(Originally, posted on Medium and Fold, but here since this is my *real* blog after all, and if the Internet went down, I still will have my local blog archive, and can run a teeny tiny WordPress server on my own computer, local network and/or $9 computer).
This last Friday and Saturday, a group of tool developers, designers, user advocates, security experts, tinkerers and curious humans gathered at the Berkman Center on Friday and Saturday for discussions, teachings and hands-on learning about the past, present and future of nearby network communication technology…. and to answer the basic question “If there was suddenly no Internet, what would we do?”.
I call this new communication space between all of our devices “Wind”, as it is a counterpart to the Web, but very different in its shape and basic nature.Wind Farm is an event designed to understand how to better harness the power from the Wind, and shape it to our needs.
We had over 40 participants from Microsoft Research, the Open Technology Institute (part of New America Foundation), F-Droid (Free Software Foundation Europe), Tibet Action Institute, Rights Action Lab, the Briar Project, the Guardian Project, DeNovo (out of UC Berkekey’s TIER group), NYU, USC, members of the local Nepali community, and fellows from Harvard’s Berkman Center and Nieman Foundation. We all realized that there is a shared core problem that needs to be solved, around the basic “dialtone” or “chime” that let’s people near you, and their smart devices, know that you are there, available and interested in communicating about a specific topic, or using a specific set of information.On day two, powered by donuts and coffee, I (Nathan) gathered our experts together with curious participants in our outdoor introductory workshop and simulation event… the event we simulated? An alien invasion where our telecommunication system for the planet was about to be taken out by their mother ship. The participants were taught basic skills like using Bluetooth, NFC, Wifi and other tools to share information directly between their smartphones, instead of using the Internet.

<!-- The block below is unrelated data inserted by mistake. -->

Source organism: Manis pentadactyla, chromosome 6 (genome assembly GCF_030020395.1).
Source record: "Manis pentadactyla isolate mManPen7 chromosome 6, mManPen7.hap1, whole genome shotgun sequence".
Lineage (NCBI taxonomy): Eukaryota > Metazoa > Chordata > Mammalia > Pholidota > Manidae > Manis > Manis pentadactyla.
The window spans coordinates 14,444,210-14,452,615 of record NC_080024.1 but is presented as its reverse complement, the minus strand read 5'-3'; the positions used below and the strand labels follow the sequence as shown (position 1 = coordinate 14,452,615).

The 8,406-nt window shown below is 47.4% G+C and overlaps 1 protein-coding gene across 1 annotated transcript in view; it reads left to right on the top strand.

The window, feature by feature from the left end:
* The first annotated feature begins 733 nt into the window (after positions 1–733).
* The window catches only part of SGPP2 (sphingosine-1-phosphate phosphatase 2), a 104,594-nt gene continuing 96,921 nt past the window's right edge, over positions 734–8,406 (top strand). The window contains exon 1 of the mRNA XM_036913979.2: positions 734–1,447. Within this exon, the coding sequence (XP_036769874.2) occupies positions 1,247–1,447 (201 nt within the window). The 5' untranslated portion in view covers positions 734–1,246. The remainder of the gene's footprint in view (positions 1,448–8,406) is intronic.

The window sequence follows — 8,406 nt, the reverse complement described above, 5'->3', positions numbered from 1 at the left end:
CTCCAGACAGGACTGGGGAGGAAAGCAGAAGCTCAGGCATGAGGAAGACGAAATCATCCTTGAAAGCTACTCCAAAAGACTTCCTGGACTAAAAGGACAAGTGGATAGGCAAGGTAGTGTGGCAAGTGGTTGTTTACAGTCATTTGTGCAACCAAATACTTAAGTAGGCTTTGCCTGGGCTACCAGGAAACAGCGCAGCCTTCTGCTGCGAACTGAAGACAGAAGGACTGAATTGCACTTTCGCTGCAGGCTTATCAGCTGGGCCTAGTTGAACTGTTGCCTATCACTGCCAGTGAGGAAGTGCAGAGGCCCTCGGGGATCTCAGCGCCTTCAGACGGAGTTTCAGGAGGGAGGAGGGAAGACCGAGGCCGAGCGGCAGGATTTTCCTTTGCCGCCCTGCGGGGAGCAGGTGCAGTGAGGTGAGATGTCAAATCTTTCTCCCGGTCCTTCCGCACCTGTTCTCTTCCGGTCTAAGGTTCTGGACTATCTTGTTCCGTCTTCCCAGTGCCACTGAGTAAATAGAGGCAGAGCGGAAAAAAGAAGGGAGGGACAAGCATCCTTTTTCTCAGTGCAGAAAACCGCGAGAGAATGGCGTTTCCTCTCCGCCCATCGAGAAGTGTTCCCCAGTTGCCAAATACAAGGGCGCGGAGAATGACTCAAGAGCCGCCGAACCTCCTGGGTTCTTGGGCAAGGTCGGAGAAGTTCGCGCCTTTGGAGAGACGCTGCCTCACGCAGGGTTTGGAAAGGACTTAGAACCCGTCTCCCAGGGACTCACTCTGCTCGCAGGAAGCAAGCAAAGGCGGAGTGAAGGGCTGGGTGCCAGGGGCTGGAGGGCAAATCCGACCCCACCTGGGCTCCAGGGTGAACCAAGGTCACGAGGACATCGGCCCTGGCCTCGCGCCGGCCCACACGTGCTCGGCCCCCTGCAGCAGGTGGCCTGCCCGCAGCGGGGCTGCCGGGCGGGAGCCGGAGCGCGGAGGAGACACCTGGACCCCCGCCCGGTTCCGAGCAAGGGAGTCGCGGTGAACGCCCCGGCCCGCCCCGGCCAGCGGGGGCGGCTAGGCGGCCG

Everyone also learned how to fold an origami pinwheel, and adorn it (or themselves) with a 1KB read/write capable near field communication sticker chip. If you can turn a square piece of paper into a beautiful, functional pinwheel, and make it a portable, power free hard drive by putting a sticker on it, then you can do just about anything!
We taught people how to transfer apps between their Android phones directly, since Google Play and other app stores don’t work when the Internet doesn’t exist. To do so, we used F-Droid and the App Swap feature.
One of the missions to help build a new, nearby community-powered network was to deploy an adhoc wifi mesh system, using Commotion, across the Harvard campus. Using some elevated platforms (aka fire escape), we managed to build a five-hop system that connected 23 Everett Street to Harvard Yard, with nothing but handheld antennas, battery packs, and the creativity of determined humans…
Simultaneously with the Wifi-mesh, we also deployed multiple covert battery and solar-charged PirateBoxes(Boxen?) throughout campus, and used them in a data relay “Pony Express” manner. Two teams with four relay runners each moved photos between each pirate box, to reach their end goal. Every PirateBox also contained a full, offline/nearby copy of the Guardian Project’s F-Droid repo app store, for local app distribution.
To coordinate communications between teams throughout the afternoon, we used the Gilga app (aka Pinwheel) to send messages using only Bluetooth and WifiDirect… it was the first medium scale test of the technology (with 10-20 users communicating together at any given team), and it worked as expected. Each team needed to use the app to send critical messages about media being shared through out the local nearby networks.
If you’d like to learn more about the concept of Wind, and the entire Wind Farm event, you can read on at WindFarm0.link. We will be holding more Wind Farm events in the coming months, so that you, too, can be prepared for a day without the Internet, and app and tool builders can understand the unique challenges this type of situation creates.